Do I Have a Right to Refuse Field Sobriety Tests?
Americans are protected from unlawful search and seizure by the Fourth Amendment to the Constitution of the United States and by Article II Section 7 of the Colorado Constitution. This essential right protects us all against arbitrary arrests, and forms the basis for the rules made regarding search warrants, stop-and-frisk, safety inspections, and other criminal issues.
Field sobriety tests constitute a full “search” in the constitutional sense of the term. See People v. Carlson, 677 P.2d 310 (Colo. 1984). Here’s a little more about the subject from The Bussey Law Firm, P.C. If you have specific questions, please don’t go off this general information—call us for a free consultation.
What Are SFSTs?
Standardized Field Sobriety Tests (SFSTs) are tests conducted during a traffic stop in order to gather evidence to support the conclusion that a driver is impaired. There are three parts to the SFST—in fact, the entire script by the National Highway Traffic Safety Administration is publicly available online—here is a quick summary.
- The horizontal gaze nystagmus (HGN): The driver is asked to follow a moving object from right to left and back again. Under normal circumstances, when you gaze far to the side, an involuntary jerking of your eyeballs occurs. If you are alcohol-impaired, this nystagmus will be more pronounced at lesser peripheral angles, and will often occur when your eyes are tracking a moving object. Exaggerated HGN may also be caused by certain prescription medications.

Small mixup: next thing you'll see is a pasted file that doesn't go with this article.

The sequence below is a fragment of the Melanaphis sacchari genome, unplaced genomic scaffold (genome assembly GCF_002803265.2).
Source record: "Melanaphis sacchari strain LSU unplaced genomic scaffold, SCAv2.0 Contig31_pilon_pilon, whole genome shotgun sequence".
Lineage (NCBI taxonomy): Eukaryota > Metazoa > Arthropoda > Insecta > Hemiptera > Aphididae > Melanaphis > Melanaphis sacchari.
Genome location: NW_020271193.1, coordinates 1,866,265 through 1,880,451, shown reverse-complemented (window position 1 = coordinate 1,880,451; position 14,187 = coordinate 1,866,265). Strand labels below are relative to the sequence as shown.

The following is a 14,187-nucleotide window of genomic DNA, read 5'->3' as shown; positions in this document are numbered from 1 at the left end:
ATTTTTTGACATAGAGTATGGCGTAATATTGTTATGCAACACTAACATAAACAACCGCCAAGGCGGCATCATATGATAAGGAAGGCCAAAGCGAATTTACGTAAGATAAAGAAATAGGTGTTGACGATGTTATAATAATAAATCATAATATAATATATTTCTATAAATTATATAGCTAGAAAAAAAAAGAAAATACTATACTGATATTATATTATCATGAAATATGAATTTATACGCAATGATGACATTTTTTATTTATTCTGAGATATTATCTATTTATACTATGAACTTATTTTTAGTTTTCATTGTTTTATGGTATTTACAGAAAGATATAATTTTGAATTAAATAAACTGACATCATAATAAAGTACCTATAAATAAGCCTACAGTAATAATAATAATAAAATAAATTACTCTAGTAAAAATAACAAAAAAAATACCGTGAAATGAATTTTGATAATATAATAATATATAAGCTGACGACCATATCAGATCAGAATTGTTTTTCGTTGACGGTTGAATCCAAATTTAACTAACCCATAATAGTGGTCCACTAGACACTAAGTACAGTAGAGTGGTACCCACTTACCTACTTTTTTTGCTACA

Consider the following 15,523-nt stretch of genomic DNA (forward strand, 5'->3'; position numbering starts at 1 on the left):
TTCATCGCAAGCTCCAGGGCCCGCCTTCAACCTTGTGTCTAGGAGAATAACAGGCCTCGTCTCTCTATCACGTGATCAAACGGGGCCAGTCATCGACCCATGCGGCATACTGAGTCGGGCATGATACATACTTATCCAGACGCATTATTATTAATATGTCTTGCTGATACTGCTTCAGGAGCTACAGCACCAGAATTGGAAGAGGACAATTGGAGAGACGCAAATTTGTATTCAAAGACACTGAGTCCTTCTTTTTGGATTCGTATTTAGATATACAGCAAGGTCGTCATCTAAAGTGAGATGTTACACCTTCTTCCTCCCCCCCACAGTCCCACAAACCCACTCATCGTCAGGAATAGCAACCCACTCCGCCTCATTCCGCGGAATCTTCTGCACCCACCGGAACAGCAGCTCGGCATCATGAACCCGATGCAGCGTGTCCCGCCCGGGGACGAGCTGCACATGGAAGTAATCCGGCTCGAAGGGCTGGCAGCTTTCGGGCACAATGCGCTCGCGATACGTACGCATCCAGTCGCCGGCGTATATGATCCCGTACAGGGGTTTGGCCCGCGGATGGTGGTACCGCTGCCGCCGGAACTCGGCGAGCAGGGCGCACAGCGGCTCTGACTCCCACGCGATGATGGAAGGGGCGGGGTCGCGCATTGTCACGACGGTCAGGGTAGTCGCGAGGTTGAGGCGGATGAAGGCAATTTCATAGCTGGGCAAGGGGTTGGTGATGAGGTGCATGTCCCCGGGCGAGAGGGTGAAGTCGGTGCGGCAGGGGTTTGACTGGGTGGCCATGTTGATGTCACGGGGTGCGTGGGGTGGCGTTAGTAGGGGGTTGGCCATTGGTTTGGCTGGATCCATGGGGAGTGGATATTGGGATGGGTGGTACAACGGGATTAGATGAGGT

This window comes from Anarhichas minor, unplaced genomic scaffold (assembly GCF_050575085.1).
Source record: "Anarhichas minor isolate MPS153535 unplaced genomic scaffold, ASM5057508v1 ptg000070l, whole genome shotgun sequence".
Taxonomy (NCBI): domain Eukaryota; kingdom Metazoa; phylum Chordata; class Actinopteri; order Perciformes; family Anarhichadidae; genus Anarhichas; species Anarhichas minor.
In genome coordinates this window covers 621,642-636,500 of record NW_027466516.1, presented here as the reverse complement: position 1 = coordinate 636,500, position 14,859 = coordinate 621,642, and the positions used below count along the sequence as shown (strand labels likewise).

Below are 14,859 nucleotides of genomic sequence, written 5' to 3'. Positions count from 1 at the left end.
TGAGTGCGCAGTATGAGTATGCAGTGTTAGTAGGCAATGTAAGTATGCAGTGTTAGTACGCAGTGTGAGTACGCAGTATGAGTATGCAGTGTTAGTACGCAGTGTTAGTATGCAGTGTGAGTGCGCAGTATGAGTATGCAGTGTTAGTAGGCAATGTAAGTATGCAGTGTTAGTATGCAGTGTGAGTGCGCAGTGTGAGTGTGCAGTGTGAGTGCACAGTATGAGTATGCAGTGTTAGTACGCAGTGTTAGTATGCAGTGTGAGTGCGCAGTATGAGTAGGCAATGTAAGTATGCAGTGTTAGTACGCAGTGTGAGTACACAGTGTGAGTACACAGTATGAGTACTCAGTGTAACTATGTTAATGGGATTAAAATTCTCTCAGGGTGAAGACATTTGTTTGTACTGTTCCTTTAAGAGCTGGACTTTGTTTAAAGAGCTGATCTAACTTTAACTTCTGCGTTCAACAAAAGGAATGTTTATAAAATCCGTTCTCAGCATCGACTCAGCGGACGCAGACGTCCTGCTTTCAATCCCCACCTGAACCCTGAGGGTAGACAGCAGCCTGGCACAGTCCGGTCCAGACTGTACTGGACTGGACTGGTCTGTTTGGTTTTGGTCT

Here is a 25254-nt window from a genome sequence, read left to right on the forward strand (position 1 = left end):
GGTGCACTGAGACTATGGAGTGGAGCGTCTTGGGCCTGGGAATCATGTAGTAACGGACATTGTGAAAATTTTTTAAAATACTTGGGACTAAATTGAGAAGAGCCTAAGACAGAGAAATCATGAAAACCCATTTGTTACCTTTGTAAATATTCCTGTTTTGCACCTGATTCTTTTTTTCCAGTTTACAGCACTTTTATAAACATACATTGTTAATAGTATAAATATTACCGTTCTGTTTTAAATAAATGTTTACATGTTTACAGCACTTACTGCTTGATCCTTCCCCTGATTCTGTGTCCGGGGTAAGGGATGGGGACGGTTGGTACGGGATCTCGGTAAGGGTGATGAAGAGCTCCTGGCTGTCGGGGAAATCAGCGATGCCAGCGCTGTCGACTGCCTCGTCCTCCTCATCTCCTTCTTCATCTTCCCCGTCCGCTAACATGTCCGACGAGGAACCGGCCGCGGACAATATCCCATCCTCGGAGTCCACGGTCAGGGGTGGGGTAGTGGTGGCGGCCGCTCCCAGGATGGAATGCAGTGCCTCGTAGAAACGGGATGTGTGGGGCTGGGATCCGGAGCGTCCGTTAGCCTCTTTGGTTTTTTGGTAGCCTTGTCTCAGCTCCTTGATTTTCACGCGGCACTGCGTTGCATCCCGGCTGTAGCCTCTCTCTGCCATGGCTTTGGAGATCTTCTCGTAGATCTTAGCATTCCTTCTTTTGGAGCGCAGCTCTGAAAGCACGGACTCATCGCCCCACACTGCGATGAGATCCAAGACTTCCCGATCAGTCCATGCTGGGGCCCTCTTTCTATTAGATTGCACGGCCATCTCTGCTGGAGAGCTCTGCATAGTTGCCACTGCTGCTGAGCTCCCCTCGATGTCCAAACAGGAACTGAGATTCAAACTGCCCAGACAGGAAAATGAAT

- The walk-and-turn-test: The driver is asked to take nine steps, heel-to-toe along a straight line, then turn on one foot and return in the same way. If you are impaired, you may begin before the instructions are finished; you may be unable to maintain your balance; you may not touch heel-to-toe; you may take the wrong number of steps; you may use your arms to balance. These are all indicators of insobriety that the police officer will be looking for.
- The one-leg stand test: The driver is asked to stand with one foot held about six inches above the ground and count aloud, beginning with one thousand and going up until told to stop. The officer will time the driver for thirty seconds and look for inability to balance, swaying, hopping, or putting the foot down.
Not every state runs these tests to the exact standards set by NHTSA. “Substantial compliance” is required, see Ohio v. Boczar, 863 N.E.2d 155, 160 (Ohio, 2007), and when states deviate too much from the standard, the evidence found in these tests can be thrown out by a court.
Can I Refuse to Take a Field Sobriety Test?
In the state of Colorado, field sobriety tests are voluntary. You have a right to refuse them, and we recommend doing so with politeness and firmness. However, you do NOT have the right to refuse chemical testing—blood, breath, or urine analysis—if the officer asks it of you. Express consent is an exception to the Fourth Amendment and Article II Section 7 of the Colorado Constitution. See generally Turbyne v. People, 151 P.3d 563 (Colo. 2007). A chemical test completed pursuant to express consent is a search that every person “consents” to by operating a motor vehicle in the state of Colorado.
This is a stressful situation, so try to stay calm and keep your wits about you. If the police officer tells you to step out of the car and instructs you to perform a field sobriety test or an initial breath analysis, politely decline and remain silent. Do not try to explain or enter into a conversation with the officer. All you have to say is: “I prefer not to do them.”
If you have been arrested for DUI in Colorado, contact The Bussey Law Firm, P.C., straight away. If you were coerced into taking a field sobriety test, you may be able to contest the findings. We can explain your situation and help you decide which defense is best for you—call (719) 475-2555 to schedule a free consultation.